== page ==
Frigia: bomb-making nitrates closely monitored

Class: Oliver Hazard Perry USS John A. Moore (FFG19) recommissioned in the Turkish Navy as TCG Gediz (F-495)

The hijacking of the Frigia is potentially more complicated. It is unclear if its cargo of fertilizer is nitrate-based, which could be used for bomb-making in Somalia.
Naval warships generally monitor such hijacked ships very closely and it is difficult to unload cargo without proper port facilities. Using fertilizer to make bombs also requires some expertise and the Somali Islamists have not used such bombs before.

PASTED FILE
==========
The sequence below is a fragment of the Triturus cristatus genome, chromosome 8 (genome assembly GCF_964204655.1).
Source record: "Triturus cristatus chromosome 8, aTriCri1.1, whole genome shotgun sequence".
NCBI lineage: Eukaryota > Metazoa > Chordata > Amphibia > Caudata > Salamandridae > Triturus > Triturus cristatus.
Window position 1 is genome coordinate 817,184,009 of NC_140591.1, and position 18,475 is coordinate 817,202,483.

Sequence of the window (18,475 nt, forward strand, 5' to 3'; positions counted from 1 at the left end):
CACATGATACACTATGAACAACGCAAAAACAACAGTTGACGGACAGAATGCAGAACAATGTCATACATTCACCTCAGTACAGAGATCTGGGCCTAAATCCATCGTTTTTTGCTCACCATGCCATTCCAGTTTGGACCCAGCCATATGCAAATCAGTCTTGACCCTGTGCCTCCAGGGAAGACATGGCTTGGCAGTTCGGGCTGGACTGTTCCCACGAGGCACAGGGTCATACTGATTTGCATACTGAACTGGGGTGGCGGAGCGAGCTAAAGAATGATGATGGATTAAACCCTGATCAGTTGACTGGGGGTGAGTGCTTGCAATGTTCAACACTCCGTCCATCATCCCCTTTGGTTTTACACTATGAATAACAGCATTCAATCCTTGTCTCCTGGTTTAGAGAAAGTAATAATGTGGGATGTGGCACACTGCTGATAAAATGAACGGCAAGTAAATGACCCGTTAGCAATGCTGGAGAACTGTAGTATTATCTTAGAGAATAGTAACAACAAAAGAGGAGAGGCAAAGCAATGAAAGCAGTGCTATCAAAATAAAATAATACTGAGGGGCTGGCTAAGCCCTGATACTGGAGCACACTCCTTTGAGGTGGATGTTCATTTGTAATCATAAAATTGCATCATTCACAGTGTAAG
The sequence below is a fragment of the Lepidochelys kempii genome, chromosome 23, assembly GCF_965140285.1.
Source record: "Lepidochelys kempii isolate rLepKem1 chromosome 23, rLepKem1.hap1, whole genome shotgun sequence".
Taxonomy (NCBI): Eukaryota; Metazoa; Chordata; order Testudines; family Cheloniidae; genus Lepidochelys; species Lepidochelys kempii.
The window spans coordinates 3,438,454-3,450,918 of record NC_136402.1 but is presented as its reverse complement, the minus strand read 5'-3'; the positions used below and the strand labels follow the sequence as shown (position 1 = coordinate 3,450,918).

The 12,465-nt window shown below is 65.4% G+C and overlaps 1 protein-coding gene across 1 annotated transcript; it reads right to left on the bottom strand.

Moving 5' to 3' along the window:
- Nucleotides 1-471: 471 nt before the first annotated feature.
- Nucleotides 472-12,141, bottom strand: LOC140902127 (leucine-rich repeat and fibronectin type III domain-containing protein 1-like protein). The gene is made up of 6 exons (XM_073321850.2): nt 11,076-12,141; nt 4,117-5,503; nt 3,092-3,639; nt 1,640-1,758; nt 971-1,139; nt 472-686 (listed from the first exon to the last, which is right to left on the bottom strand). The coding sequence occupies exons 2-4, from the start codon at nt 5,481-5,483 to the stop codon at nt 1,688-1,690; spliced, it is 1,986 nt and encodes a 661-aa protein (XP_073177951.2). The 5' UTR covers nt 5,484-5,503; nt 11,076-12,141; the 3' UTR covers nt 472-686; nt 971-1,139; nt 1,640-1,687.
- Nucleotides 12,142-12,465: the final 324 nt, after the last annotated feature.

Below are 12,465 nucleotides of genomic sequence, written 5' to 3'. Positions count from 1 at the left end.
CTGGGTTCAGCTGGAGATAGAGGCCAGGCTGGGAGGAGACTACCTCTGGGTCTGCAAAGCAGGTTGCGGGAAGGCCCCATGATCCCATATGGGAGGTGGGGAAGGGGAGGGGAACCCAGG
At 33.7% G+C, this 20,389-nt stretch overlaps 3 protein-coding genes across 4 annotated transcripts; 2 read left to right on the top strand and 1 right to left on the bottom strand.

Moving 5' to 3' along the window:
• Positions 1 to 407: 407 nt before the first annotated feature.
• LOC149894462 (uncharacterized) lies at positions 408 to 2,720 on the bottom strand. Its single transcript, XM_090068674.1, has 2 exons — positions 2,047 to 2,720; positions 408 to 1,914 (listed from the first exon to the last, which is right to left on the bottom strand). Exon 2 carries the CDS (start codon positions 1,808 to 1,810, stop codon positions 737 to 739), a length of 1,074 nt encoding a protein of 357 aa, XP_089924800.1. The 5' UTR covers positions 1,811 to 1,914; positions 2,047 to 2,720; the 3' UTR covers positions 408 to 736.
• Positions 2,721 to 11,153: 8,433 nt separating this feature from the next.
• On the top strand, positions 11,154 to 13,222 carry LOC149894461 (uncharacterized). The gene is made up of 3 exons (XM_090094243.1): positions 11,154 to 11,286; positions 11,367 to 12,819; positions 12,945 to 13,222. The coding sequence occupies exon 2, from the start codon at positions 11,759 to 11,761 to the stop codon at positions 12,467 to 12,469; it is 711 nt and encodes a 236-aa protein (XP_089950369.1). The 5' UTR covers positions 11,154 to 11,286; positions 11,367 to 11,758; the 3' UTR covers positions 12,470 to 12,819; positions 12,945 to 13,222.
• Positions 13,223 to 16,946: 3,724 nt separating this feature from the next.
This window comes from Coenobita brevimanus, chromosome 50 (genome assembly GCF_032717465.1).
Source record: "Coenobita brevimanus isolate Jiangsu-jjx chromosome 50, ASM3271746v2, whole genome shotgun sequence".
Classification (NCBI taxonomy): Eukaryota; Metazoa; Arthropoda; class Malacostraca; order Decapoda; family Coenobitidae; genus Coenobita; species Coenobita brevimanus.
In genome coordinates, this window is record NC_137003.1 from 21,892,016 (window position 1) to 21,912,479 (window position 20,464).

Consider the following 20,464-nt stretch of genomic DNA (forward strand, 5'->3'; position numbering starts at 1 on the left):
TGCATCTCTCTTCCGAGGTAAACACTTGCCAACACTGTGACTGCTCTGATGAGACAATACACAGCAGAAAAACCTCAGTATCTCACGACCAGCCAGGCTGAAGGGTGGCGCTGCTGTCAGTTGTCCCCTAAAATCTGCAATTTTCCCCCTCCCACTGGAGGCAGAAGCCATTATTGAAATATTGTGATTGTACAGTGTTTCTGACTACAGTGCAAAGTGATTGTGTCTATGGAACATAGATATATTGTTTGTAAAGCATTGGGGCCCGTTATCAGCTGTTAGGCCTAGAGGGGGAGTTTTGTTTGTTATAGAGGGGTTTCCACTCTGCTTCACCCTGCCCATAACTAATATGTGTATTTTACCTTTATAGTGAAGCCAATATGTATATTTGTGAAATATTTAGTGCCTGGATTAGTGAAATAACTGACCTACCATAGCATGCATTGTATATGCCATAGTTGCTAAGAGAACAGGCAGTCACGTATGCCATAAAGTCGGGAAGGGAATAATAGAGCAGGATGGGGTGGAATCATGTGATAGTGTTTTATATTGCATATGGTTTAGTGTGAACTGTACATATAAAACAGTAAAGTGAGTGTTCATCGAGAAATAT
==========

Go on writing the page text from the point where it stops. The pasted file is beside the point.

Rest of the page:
Ayhan Ugurlubay, a spokesman for the Turkey-based Karya shipping company, said officials received a distress signal from the Frigia early Tuesday but have had no contact with the ship since then.

The ship was carrying fertilizer from Israel and was heading for Thailand, he said. The ship had 19 Turks and two Ukrainians on board.

“We carried out all the required procedures. The ship sailed through the dangerous zone in a convoy, escorted by [Turkish navy frigates] the Gediz and Gelibolu,” he told Turkey’s state-run Anatolia news agency.

“The incident occurred one and a half days after it left the naval convoy ... It is the first time that a ship has been kidnapped so far away,” he said.

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